There are about 2,500 kinds of spiders on the North American continent north of Mexico, and thank goodness. Without spiders, we’d be overrun with insects.
It is estimated that each year the world’s spiders eat enough insects to outweigh our entire human population. If you think about how many mosquitoes it would take to equal your own weight (about 200,000 mosquitoes per pound), perhaps you would be a little friendlier to spiders.
I like spiders and find them interesting even though they eat the insects that I also admire. Spiders are portrayed as monsters by writers of science fiction. While their appearance under a microscope is rather fearsome, there are only a very few that are dangerous.
Spiders have eight legs, whereas insects have just six. An insect’s body is clearly divided into three parts: head, thorax and abdomen. It is impossible to tell where the head ends and the thorax begins. The spider has neither the antennae nor the compound faceted eyes of an insect, but it is well-equipped with its usual six or eight simple eyes. Attached to a spider’s body in front of the legs are two palpi, or foot jaws, which grope and feel.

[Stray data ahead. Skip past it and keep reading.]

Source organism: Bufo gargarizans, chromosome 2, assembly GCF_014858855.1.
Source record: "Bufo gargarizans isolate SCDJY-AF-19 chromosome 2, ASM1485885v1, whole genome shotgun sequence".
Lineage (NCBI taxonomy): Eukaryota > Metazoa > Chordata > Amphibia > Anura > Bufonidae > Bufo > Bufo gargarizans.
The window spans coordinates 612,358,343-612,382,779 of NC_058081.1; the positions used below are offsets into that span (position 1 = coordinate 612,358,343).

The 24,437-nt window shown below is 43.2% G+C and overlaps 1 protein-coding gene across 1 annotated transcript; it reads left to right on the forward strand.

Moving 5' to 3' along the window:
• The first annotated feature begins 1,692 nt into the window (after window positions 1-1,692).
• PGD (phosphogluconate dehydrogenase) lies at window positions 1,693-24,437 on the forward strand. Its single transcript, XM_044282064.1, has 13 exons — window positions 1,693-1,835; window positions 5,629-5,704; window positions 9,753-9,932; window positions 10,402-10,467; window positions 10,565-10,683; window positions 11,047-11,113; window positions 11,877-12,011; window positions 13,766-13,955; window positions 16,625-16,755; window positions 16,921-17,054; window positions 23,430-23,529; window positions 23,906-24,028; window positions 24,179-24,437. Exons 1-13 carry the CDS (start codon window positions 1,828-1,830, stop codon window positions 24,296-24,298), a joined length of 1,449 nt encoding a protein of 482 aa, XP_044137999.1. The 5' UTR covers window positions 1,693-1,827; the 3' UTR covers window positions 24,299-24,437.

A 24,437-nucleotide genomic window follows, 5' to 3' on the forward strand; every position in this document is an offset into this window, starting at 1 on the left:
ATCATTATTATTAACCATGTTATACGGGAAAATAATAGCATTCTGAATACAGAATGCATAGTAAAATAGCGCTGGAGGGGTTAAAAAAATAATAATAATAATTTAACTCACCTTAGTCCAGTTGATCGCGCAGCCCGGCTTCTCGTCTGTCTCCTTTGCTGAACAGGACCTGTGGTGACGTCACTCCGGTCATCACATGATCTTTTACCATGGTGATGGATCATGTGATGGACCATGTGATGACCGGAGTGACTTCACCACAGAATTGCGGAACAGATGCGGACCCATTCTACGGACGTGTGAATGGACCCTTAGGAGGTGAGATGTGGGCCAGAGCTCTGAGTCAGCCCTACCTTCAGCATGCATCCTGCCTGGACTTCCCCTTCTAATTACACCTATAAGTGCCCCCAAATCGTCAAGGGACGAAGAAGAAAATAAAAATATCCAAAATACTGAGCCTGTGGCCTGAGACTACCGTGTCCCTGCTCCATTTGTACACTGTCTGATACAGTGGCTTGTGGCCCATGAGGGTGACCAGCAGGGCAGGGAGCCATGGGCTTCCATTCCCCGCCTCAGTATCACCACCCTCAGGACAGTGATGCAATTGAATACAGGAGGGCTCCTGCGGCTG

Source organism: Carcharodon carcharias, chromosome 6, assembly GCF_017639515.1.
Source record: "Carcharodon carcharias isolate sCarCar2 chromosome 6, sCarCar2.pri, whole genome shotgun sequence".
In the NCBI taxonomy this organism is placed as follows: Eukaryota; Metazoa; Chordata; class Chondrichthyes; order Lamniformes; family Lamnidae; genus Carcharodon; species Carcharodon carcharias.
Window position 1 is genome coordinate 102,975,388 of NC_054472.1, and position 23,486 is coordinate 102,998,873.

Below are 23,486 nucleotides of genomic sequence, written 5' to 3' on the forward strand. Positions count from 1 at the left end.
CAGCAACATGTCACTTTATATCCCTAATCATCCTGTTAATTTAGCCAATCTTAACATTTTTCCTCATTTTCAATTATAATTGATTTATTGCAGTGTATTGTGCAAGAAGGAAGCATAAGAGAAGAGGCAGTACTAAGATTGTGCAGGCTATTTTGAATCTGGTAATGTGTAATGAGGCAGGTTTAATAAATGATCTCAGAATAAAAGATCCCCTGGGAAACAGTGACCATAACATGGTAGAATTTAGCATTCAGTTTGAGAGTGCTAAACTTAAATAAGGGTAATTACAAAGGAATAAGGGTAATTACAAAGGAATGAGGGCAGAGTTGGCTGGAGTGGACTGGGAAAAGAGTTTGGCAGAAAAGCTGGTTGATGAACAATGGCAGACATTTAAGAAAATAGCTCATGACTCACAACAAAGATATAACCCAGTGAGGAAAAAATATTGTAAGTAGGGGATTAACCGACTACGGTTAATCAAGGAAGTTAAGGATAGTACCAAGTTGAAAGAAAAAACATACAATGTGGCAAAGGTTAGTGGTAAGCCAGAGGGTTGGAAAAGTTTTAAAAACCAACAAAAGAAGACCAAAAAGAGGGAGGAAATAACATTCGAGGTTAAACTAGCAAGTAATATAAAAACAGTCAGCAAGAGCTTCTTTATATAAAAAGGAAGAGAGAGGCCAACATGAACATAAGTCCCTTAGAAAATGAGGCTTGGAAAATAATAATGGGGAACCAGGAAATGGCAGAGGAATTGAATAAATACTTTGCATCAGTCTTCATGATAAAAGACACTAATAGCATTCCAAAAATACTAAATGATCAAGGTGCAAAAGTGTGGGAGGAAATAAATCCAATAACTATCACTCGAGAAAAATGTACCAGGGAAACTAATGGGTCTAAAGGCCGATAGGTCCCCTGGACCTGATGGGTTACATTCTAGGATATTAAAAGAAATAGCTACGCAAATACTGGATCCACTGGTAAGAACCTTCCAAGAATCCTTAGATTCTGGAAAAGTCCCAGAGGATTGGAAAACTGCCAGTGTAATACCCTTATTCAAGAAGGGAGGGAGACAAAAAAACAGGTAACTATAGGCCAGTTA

We think spiders, and webs naturally come to mind. The best time to see spider webs is early on a sunny morning when there is dew on the ground. The most remarkable webs are made by spiders that belong to the group called orb weavers.
Jim Gilbert’s Nature Notes are heard on WCCO Radio at 7:15 a.m. Sundays. Gilbert is the author of five books on nature in Minnesota. He taught and worked as a naturalist for 50 years.